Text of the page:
Patients with hyperammonemia are good candidates for this test, especially if other external causes of hyperammonemia (such as infection or hepatic failure) have been ruled out. Adults presenting with encephalopathy are also good candidates for this test.


Name Inheritance OMIM ID
3 Methylcrotonyl-CoA Carboxylase 1 Deficiency AR 210200
3-Methylcrotonyl CoA Carboxylase 2 Deficiency AR 210210
Arginase Deficiency AR 207800
Argininosuccinate Lyase Deficiency AR 207900
Carnitine Palmitoyltransferase I Deficiency AR 255120
Carnitine Palmitoyltransferase II Deficiency, Infantile AR 600649
Carnitine Palmitoyltransferase II Deficiency, Late-Onset AD,AR 255110
Carnitine Palmitoyltransferase II Deficiency, Lethal Neonatal AR 608836
Carnitine-Acylcarnitine Translocase Deficiency AR 212138
Citrin Deficiency AR 605814
Citrullinemia Type I AR 215700
Citrullinemia Type II AR 603471
Congenital Hyperammonemia, Type I AR 237300
Deficiency Of Butyryl-CoA Dehydrogenase AR 201470
Encephalopathy, Acute, Infection-Induced, 4, Susceptibility To AD,AR 614212
Glutaric Aciduria, Type 2 AR 231680
Gyrate Atrophy of Choroid and Retina with or without Ornithinemia AR 258870
Hyperammonemia, Type III AR 237310
Hyperinsulinemic Hypoglycemia, Familial 6 AD 606762
Hyperornithinemia-Hyperammonemia-Homocitrullinuria Syndrome AR 238970
Isovaleryl-CoA Dehydrogenase Deficiency AR 243500
Long-Chain 3-Hydroxyacyl-CoA Dehydrogenase Deficiency AR 609016
Lysinuric Protein Intolerance AR 222700
Medium-Chain Acyl-Coenzyme A Dehydrogenase Deficiency AR 201450
Mental Retardation, X-Linked 3 (Methylmalonic Acidemia and Homocysteinemia, cblX Type) XL 309541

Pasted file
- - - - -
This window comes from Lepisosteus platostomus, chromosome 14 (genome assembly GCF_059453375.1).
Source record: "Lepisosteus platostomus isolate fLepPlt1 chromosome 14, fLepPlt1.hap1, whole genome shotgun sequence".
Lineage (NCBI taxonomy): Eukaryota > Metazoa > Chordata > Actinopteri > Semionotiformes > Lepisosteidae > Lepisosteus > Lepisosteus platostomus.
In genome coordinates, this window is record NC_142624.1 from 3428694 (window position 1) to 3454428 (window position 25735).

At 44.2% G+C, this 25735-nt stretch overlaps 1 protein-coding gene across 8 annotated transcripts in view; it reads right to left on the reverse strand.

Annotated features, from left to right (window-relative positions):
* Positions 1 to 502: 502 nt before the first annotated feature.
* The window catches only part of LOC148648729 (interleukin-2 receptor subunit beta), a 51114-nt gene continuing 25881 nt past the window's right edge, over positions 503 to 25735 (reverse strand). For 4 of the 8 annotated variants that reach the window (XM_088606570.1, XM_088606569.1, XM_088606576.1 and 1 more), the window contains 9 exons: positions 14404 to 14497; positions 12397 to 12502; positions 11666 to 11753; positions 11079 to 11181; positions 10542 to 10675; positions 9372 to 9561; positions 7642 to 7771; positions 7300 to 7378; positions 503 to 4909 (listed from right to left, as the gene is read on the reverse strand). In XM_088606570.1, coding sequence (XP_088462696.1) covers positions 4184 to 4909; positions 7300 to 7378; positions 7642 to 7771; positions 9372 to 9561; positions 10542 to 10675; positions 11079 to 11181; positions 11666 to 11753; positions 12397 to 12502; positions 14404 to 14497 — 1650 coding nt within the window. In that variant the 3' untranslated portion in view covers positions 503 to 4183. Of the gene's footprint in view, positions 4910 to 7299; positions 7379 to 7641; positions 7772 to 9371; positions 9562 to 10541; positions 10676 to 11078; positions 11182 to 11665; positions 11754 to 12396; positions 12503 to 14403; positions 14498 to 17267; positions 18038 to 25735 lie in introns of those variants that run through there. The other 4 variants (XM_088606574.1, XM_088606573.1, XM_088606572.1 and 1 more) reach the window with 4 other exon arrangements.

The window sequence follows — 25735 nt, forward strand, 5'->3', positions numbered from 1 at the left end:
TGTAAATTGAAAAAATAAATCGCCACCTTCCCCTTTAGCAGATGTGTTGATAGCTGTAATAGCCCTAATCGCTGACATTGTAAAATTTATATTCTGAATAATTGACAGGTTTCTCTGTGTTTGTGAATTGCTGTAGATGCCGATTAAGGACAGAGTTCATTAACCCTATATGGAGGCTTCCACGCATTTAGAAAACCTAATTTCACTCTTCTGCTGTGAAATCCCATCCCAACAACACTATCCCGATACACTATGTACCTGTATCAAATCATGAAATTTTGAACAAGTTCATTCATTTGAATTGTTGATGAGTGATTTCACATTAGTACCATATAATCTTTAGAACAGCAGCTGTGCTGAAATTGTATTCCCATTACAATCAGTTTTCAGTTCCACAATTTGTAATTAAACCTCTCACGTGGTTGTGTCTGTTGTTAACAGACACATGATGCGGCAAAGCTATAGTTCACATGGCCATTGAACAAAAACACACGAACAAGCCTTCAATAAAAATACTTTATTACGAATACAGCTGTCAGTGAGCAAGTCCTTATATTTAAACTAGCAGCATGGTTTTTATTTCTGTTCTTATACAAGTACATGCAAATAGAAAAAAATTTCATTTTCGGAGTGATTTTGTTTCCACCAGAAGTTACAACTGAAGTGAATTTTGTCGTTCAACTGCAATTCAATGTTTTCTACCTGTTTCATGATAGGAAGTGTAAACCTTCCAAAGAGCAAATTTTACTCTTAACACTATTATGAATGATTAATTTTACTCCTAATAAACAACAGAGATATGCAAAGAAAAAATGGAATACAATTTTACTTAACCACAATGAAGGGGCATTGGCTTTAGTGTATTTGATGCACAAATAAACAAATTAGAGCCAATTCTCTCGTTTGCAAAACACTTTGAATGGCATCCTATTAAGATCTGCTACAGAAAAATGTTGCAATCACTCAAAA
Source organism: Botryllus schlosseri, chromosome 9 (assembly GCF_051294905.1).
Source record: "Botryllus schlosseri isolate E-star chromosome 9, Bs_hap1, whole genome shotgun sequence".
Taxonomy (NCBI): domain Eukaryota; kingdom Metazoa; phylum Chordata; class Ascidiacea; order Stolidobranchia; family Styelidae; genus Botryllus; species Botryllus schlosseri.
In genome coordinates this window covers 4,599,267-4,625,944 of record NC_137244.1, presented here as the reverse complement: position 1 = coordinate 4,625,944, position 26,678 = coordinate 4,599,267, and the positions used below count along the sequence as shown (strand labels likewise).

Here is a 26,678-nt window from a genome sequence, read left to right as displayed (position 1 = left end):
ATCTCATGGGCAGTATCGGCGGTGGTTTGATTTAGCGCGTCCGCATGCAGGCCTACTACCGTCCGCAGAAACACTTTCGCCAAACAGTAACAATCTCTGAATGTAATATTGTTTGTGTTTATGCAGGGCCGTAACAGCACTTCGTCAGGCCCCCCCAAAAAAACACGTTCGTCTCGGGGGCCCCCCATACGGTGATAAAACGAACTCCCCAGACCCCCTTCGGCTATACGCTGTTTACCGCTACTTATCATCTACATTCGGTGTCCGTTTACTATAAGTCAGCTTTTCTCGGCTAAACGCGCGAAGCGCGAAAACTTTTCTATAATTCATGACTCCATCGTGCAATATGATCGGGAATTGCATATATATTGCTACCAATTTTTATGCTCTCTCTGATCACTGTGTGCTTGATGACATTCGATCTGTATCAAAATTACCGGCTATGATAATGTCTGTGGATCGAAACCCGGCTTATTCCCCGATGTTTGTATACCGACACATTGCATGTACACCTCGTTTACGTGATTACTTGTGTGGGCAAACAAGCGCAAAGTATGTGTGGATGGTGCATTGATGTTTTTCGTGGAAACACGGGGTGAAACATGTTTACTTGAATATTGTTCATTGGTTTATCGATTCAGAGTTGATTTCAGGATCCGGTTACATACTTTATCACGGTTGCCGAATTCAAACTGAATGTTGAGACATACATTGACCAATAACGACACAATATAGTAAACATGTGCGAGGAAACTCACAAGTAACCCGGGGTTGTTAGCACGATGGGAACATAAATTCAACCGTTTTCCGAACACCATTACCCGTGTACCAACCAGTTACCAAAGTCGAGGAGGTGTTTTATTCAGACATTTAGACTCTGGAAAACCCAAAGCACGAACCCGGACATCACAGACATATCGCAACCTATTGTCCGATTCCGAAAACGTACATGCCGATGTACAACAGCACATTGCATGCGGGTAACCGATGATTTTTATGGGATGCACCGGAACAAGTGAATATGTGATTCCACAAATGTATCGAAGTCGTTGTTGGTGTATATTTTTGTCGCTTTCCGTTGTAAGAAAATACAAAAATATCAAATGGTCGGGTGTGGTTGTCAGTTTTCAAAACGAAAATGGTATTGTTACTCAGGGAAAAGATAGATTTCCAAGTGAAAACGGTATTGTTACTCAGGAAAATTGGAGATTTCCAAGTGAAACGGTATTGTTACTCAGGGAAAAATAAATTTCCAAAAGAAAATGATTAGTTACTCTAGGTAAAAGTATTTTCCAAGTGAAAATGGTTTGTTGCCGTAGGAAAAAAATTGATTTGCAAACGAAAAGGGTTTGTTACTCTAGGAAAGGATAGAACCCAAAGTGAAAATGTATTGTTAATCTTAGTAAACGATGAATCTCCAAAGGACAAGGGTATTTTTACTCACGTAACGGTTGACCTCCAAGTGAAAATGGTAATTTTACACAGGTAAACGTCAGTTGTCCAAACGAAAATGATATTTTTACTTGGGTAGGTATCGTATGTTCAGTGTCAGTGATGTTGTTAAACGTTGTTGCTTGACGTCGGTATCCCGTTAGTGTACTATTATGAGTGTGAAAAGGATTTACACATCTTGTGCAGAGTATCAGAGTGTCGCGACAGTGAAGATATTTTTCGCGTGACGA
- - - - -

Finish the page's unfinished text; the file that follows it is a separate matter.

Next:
Methylmalonic Aciduria and Homocystinuria, cblC Type AR 277400
Methylmalonic Aciduria and Homocystinuria, cblD Type AR 277410
Methylmalonic Aciduria Cbla Type AR 251100
Methylmalonic Aciduria Cblb Type AR 251110
Methylmalonic Aciduria Due To Methylmalonyl-CoA Mutase Deficiency AR 251000
Mitochondrial 3-Hydroxy-3-Methylglutaryl-CoA Synthase Deficiency AR 605911
Mitochondrial Complex V (ATP Synthase) Deficiency, Nuclear Type 2 AR 614052
Multiple Carboxylase Defiency, Early Onset AR 253270
Ornithine Carbamoyltransferase Deficiency XL 311250
Propionic Acidemia AR 606054
Systemic Carnitine Deficiency AR 212140
Trifunctional Protein Deficiency AR 609015
Very Long Chain Acyl-CoA Dehydrogenase Deficiency AR 201475

Related Test



  • Desviat et al. 2009. PubMed ID: 19157943
  • Font-Llitjós M. et al. 2009. European Journal of Human Genetics. 17: 71-9. PubMed ID: 18716612
  • Häberle J. 2013. Archives of Biochemistry and Biophysics. 536: 101-8. PubMed ID: 23628343
  • Human Gene Mutation Database (Bio-base).
  • Kamada Y. et al. 2001. The Journal of Clinical Investigation. 108: 717-24. PubMed ID: 11544277
  • Kaya et al. 2008. PubMed ID: 18790721
  • LaBuzetta J.N. et al. 2010. The American Journal of Medicine. 123: 885-91. PubMed ID: 20920686
  • Lachmann R.H. and Murphy E. 2016. Emergencies. In: Hollak C.E.M. and Lachmann R.H., editors. Inherited Metabolic Disease in Adults: A Clinical Guide. New York: Oxford University Press, p 541-551.
  • Lichter-Konecki U. et al. 2016. Ornithine Transcarbamylase Deficiency. In: Pagon RA, Adam MP, Ardinger HH, Bird TD, Dolan CR, Fong C-T, Smith RJ, and Stephens K, editors. GeneReviews(®), Seattle (WA): University of Washington, Seattle. PubMed ID: 24006547
  • Monch E. 2015. Deficiencies of the Urea Cycle - Clinical Significance and Therapy. Bremen: UNI-MED. 91 p.
  • Nyhan et al. 2017. Work-Up of the Patient with Hyperammonemia. In: Hoffmann G.F., Nyhan W.L. and Zschocke J., editors. Inherited Metabolic Diseases: A Clinical Approach. Berlin: Springer, p 113-117.
  • Rabier D. 2016. Hyperammonemia. In: Hollak C.E.M. and Lachmann R.H., editors. Inherited Metabolic Disease in Adults: A Clinical Guide. New York: Oxford University Press, p 541-551.
  • Sebastio G. and Nunes V. 2011. Lysinuric Protein Intolerance. In: Pagon RA, Adam MP, Ardinger HH, Bird TD, Dolan CR, Fong C-T, Smith RJ, and Stephens K, editors. GeneReviews(®), Seattle (WA): University of Washington, Seattle. PubMed ID: 20301535
  • Shoji Y. et al. 2002. Human Mutation. 20: 375-81. PubMed ID: 12402335
  • Yang et al. 2004. PubMed ID: 15059621


Ordering Options

myPrevent - Online Ordering

  • The test can be added to your online orders in the Summary and Pricing section.